To make this clearer, let’s understand the possible tasks involved in the project and then assign a specific AI service to each task for implementation. Figure 1 illustrates the tasks that are relevant to this project.

Task Map for Contoso Expense Modernization
Figure 1 Task Map for Contoso Expense Modernization

Now let’s walk through the tasks in Figure 1 and see which Microsoft AI service can be used for each task.

Information Extraction from Receipts: Simple & Complex

In this scenario, the requirement is to automate information retrieval from scanned or digital receipts uploaded by users. This stage extracts fields, amounts, and vendor information from the receipts and pushes them to the data store or to a UI for review in the expense application.

Relevant Services: Azure Cognitive Services, Azure Search, Azure Form Recognizer Service

Scenarios that require scanning an image to recognize text (optical character recognition [OCR]) or a set of images and documents call for Azure Search with Cognitive Skills, Computer Vision, and Text Analytics Cognitive Services. The last service is used to extract entities and key phrases (for example, “Seattle” and “dinner”) to complete this task.

Target audience: AI engineers and application developers.

Hands-on Samples:

  • Quickstart: Create an AI indexing pipeline using cognitive skills in Azure Search (bit.ly/2WNDooN)
  • Computer Vision API sample in JavaScript (bit.ly/2YCcFvB)
  • Quickstart: Use the .NET SDK and C# to explore the Text Analytics service (bit.ly/2VKkyST)

The data science community thrives on collaboration and knowledge sharing. But as the scale and complexity of both data and requirements increase, you may find reasons to build your own ML models, which are more effective in understanding the patterns in the data at large scale. These models are referred to as custom ML models.

The lifecycle of shipping intelligent features or building custom ML models is called Team Data Science Process (TDSP) or Data Science Lifecyle. The stages of TDSP bring structure to the development process just like an application development lifecycle. The process starts with an understanding of the business requirements and ends with customer acceptance. In between are intermediate stages—like data acquisition and understanding, and modeling and deployment--that can be iterated as needed. You can learn more about the data science lifecycle at bit.ly/2XbmKj3.

In our example, the in-house data science team is creating a statistical modeling of past spends and forecasting future expense patterns to help the finance department with planning next fiscal year. The data science experts sample data from an expense data store and perform Exploratory Data Analysis (EDA) using famil­iar tools. The resulting custom ML model is tuned to specific requirements and then learns from the gathered data.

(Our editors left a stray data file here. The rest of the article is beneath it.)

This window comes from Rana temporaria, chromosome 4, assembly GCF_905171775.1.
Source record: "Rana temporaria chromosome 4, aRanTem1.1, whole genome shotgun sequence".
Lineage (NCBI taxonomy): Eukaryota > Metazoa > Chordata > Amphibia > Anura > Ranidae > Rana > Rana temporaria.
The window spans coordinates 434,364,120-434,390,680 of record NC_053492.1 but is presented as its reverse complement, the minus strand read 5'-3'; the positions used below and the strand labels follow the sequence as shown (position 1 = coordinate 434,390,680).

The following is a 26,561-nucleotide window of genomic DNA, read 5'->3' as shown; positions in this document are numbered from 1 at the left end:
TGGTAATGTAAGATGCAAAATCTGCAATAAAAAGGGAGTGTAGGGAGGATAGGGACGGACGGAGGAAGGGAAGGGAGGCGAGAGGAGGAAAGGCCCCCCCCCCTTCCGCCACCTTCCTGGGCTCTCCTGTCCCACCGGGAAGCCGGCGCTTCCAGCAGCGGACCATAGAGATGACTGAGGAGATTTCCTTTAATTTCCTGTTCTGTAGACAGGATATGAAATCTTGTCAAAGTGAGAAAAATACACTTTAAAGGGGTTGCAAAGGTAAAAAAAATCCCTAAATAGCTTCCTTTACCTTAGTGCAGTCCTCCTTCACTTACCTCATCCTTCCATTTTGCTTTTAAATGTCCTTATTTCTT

Relevant Services: Azure Data Science Virtual Machine (DSVM), Azure Notebooks, Azure ML Services, Azure ML Studio

DSVM is a templated image of OS images built to speed up development of custom ML experiments, while Azure Notebooks and Visual Studio can provide a great environment for running data science experiment projects. Azure ML Services helps teams of data scientists to collaborate and maintain their models using Notebook VMs, code and compute environments, and manage the application lifecycle. Automated ML Service is also an option to generate high-performing models. You can also use Azure ML Studio if you’d rather experiment using a visual drag-and-drop interface. Azure Notebooks are another way to host Jupyter notebooks publicly or privately that can still connect to your ML compute for training and deployment.

Target audience: Data scientists and data scientist teams, developers, analysts, architects

Hands-on Samples:

Train the Custom Model at Scale with Actual Past Data and Various Data Sources

In this scenario, the data scientists in your organization want to run their models on actual data to understand the accuracy of their forecasts. One key factor here is to minimize the training time as much as possible.

Relevant Services: Azure Databricks, Azure ML Services, Azure Data Lake

Usually experimentation happens on sampled data to create custom ML models. After the model is developed with sample data, it’s trained with actual data, which might be gigabytes or terabytes in size. Distributed computing and Big Data storage are essential for optimal performance when learning with data at this scale. Azure ML Services helps you to choose compute targets for training at scale, ranging from a GPU virtual machine (VM) to an Azure Kubernetes cluster. If there are Big Data experts on the team, you might choose to run the training-at-scale scenarios using Azure Databricks for the compute layer (for Spark/MMLSpark deployments) or using Azure Data Lake Analytics (if the data resides in Azure Data Lake).

Azure Databricks also provides a data-engineering platform to help with data ingestion, ETL and orchestration tasks.

Target audience: Data scientists, data engineers, data developers

Hands-on Samples:

  • Quickstart: Run a Spark job on Azure Databricks using the Azure Portal (bit.ly/2EevltO)
  • Tutorial: Extract, transform, and load data by using Azure Databricks - bit.ly/30pj3bs

Package the Model and Deploy It for Use by Apps

The custom machine model is ready! While there are various ways to evaluate, most applications will interact with models through an API. Moreover, the hosting platform (OS) of your customer environment can vary based on a lot of factors. Hence, it’s important for your DevOps teams and ML teams to work closely to ensure that models are accessible, available and can run cross-platform.